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What Is ASR – Traction Control System?

When you buy a new or used car, you’ll likely have fun checking out all of the new features and seeing what they do. Anti-Slip Regulation is a feature that many cars now include, which most refer to as ASR. It comes in handy when you drive on wet and slippery roads because it helps you avoid accidents with objects and people or vehicles. You should learn what this feature does and how it works to keep you safe.

What Does the Traction Control System Do?

Anti-Slip Regulation is a feature that prevents your wheels from slipping. Most brands place a sensor on each one of the wheels. Though the sensors come in handy when you drive, they do not detract from the beauty of your car. Those sensors work with the feature to keep your car from moving when the wheels slip. If several wheels slip at the same time, the system tells the engine to use less power. You can then maintain that speed until your wheels get the traction they need.

This feature also comes in handy when a single wheel slips. This might happen if one wheel slides off the road during a snowstorm. The system automatically applies the brake to that wheel. It will hold the brake until your car feels stable and has traction again.

How Does Traction Control Work?

Though you might think that you need to do certain things while behind the wheel, the system works without asking you to do a single thing. As long as you leave it turned on, the system will monitor all four wheels. It also works at any speed you drive. In addition to applying the brakes when it detects a slip, it can also suppress one or multiple cylinders and limit the fuel supply to the cylinders. One of the best things about a vehicle with ASR is that it works on all types of roads and in all conditions.

The History of Traction Control

BMW was the first auto manufacturer to release a traction control system. It added this system to several models in the 1970s. Porsche was one of the first manufacturers to look into this type of system. The company designed an early version of traction control in the 1930s for some of its race cars, but this feature only worked on one wheel at a time. It took the United States until the 1990s to design a similar system, which first appeared on the Chevy Corvette. No matter what model you look at today, you’ll find that it comes with some type of traction control.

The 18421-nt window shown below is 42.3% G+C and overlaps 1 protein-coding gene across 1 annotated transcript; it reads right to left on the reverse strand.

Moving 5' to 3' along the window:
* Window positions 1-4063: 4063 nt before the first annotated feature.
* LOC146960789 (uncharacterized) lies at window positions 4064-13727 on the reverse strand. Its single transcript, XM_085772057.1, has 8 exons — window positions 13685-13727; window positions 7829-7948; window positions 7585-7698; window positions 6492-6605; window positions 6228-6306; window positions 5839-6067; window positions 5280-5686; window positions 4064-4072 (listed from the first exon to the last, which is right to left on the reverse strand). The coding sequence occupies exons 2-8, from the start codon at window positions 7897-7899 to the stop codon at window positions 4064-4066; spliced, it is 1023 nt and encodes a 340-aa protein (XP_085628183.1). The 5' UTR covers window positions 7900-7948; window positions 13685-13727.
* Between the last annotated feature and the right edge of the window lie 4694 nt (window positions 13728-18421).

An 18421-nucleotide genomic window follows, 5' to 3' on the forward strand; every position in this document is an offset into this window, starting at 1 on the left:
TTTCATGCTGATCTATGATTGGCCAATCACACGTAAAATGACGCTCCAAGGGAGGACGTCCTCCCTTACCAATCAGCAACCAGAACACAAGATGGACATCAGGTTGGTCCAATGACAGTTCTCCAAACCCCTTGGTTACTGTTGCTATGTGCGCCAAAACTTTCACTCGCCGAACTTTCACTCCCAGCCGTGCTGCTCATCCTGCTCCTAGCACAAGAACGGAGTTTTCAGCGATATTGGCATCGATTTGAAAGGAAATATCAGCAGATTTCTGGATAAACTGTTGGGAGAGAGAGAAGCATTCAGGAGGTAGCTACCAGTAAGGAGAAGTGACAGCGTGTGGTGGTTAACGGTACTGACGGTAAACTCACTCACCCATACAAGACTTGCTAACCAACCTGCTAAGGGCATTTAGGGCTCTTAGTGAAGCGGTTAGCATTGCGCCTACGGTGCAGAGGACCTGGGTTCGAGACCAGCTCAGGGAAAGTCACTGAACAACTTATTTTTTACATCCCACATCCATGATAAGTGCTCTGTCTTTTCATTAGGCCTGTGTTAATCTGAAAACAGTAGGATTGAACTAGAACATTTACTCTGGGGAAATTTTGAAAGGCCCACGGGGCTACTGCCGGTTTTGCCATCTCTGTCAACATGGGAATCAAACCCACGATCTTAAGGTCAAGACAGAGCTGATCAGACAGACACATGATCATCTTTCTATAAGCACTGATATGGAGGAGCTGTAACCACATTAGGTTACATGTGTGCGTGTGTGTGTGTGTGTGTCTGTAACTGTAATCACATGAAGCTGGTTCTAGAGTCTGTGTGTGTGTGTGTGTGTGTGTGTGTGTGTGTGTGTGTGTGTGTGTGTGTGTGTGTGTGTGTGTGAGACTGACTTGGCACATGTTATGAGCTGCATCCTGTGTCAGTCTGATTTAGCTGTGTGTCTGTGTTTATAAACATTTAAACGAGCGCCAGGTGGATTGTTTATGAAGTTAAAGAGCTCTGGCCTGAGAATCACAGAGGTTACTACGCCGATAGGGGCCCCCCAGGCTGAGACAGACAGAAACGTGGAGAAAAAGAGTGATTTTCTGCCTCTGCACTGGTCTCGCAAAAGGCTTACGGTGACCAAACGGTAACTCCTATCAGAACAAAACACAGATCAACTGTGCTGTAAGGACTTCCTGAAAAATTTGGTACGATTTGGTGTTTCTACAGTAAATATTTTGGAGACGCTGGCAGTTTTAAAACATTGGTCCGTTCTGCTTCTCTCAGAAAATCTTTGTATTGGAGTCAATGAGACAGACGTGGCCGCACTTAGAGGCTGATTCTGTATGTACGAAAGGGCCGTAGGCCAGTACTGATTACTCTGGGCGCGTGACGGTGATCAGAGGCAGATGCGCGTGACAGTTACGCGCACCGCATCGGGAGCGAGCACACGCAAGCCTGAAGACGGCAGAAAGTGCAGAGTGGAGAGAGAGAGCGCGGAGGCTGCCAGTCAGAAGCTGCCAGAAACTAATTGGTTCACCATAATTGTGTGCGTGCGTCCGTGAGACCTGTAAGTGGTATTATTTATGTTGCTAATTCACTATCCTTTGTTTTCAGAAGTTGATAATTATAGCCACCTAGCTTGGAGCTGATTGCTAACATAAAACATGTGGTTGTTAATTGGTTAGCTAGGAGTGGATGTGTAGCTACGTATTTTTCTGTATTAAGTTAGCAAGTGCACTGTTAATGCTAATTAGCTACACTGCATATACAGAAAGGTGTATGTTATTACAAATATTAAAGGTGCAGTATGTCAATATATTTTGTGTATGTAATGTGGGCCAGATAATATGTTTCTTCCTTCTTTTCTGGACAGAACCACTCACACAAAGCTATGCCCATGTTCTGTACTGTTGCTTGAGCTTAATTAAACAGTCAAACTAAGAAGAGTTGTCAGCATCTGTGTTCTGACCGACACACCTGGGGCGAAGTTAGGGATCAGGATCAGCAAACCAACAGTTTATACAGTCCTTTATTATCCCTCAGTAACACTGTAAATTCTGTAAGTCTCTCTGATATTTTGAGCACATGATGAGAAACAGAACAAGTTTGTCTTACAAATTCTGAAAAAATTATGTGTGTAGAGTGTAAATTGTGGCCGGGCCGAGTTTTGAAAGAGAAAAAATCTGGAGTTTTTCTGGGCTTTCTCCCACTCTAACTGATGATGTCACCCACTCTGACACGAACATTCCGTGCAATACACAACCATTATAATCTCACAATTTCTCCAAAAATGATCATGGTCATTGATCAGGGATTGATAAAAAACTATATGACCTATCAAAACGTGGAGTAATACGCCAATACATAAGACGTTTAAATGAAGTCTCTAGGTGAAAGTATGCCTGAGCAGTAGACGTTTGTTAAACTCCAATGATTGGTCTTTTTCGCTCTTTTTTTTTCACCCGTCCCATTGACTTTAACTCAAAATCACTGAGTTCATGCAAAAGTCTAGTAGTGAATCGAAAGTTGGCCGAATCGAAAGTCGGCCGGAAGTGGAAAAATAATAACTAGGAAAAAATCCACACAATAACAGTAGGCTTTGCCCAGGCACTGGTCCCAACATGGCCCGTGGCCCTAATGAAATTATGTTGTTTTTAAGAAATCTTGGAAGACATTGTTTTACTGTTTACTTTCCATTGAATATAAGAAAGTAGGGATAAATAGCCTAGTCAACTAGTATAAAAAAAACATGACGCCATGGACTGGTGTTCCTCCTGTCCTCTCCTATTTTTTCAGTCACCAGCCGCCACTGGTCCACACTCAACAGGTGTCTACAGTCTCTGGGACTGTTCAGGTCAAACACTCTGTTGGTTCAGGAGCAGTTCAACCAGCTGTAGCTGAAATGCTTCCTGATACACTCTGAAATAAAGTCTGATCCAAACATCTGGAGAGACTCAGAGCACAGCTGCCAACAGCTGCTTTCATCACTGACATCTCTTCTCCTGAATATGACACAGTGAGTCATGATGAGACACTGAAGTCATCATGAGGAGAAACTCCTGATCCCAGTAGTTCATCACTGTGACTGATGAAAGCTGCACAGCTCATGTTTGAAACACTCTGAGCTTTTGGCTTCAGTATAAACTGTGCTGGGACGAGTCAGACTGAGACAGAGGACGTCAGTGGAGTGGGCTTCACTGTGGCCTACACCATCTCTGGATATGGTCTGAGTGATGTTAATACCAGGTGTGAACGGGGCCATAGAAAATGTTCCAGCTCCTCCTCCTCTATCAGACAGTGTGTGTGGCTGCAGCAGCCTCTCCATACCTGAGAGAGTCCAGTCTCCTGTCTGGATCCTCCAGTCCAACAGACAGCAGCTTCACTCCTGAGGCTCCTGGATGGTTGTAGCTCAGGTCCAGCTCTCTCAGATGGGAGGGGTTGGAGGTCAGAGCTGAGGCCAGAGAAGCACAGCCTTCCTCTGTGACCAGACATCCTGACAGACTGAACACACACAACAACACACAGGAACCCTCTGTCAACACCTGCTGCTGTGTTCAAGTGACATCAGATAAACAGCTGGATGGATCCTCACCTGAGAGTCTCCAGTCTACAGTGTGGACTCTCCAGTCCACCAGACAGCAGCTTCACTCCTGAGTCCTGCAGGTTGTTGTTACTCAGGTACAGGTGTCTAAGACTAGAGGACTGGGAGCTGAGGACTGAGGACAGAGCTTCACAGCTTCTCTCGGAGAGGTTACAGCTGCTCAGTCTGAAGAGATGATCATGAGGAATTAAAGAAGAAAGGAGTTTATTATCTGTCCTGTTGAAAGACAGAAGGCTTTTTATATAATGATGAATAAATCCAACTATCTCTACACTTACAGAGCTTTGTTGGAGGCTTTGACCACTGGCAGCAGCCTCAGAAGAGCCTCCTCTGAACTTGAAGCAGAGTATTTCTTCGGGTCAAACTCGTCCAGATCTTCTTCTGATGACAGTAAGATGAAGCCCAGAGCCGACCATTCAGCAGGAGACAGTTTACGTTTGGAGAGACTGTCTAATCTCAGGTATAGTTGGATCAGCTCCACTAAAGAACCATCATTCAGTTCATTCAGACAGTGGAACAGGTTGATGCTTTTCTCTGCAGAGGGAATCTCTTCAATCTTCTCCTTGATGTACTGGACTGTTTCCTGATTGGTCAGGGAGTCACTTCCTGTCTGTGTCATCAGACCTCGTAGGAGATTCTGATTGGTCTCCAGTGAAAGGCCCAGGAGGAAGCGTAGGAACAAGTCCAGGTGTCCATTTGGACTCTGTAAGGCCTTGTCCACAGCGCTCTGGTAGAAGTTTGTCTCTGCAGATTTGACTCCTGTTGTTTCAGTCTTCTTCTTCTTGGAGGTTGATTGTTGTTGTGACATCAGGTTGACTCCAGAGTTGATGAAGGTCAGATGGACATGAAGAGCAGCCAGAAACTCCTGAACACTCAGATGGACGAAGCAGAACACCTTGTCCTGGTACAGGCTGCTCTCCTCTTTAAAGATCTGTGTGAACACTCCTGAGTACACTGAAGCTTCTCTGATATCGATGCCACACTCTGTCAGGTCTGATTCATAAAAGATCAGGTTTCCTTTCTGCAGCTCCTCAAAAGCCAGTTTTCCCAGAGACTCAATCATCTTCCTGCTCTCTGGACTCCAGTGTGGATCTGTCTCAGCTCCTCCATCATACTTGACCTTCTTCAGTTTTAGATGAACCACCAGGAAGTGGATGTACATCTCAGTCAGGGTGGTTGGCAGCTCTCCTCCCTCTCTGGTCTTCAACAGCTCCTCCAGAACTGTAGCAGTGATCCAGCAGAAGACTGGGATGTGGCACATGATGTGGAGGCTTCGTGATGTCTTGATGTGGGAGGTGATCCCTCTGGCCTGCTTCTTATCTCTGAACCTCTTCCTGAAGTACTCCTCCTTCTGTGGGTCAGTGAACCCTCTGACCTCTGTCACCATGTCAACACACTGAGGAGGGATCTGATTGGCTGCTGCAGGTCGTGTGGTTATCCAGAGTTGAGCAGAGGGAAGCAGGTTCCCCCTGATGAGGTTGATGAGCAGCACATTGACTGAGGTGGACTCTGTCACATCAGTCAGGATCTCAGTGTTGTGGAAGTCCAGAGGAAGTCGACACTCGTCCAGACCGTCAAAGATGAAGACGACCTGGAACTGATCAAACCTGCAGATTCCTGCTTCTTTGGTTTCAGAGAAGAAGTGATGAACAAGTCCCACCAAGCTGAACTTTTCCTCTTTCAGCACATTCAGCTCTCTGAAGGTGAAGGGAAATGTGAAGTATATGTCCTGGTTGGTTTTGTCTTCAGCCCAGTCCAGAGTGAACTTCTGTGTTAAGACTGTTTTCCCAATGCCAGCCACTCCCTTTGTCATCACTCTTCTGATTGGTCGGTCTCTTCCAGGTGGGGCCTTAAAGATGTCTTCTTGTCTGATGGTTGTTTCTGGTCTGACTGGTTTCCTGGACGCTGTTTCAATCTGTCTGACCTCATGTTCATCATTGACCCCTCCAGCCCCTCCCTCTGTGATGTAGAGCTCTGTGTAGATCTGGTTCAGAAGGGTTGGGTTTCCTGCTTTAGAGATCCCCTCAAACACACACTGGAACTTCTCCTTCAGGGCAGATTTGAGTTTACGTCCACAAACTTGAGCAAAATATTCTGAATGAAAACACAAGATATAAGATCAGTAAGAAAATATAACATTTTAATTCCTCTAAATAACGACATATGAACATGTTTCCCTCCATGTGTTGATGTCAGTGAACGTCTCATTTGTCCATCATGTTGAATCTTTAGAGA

Can You Turn Off Traction Control?

Yes, you can turn off the car traction control system in your car. Most models have a small button on the top or side of your steering wheel. If you have buttons that control your car’s speaker volume, the control button should be nearby. You press it once to turn it off, though some models require that you press and hold the button for several seconds.

You should use traction control most of the time and only turn it off in certain situations. If you find yourself stuck in a snowbank, feel free to turn the system off. This system will detect the spinning of all four wheels and can decrease the power they need to get you out of a tight spot. It may even turn off all of the power to your car and leave you calling a tow truck for help. You should also turn off traction control when you drive on slippery or slick hills. The lack of power that the system gives you will keep you from climbing that hill.

Why Should You Use Traction Control System?

The biggest reason to use traction control is that it helps you stay safe. Why worry about sliding off the road when you drive home from work during a snowstorm? Traction control also comes in handy when you drive through muddy areas after a storm. It can keep one wheel from spinning and limit the power set to your cylinders to keep you from sliding.

Once you look at what ASR – traction control system is, it’s easy to see why modern cars include it. At MAPFRE Insurance, we understand that accidents can happen, which is why we help you get car insurance coverage if your traction control fails. Call us today to see how much you will pay for auto insurance through us.

Please Note: This content is not intended to describe any specific coverage offered by MAPFRE Insurance. No coverage is provided, bound or guaranteed by this article. Available coverages, credits and discounts vary from state to state and are subject to eligibility criteria and policy terms/conditions, which will control in the event of conflict between this article and your insurance policy. For information about your policy, please review your individual policy contract and speak with your insurance representative.

MAPFRE Insurance® is a brand and service mark of MAPFRE U.S.A. Corp. and its affiliates, including American Commerce Insurance CompanySM (Cal. COA 4928-8), Citation Insurance CompanySM, The Commerce Insurance CompanySM, Commerce West Insurance CompanySM (Cal. COA 1372-2), MAPFRE Insurance CompanySM (Cal. COA 3039-5), and MAPFRE Insurance Company of FloridaSM.

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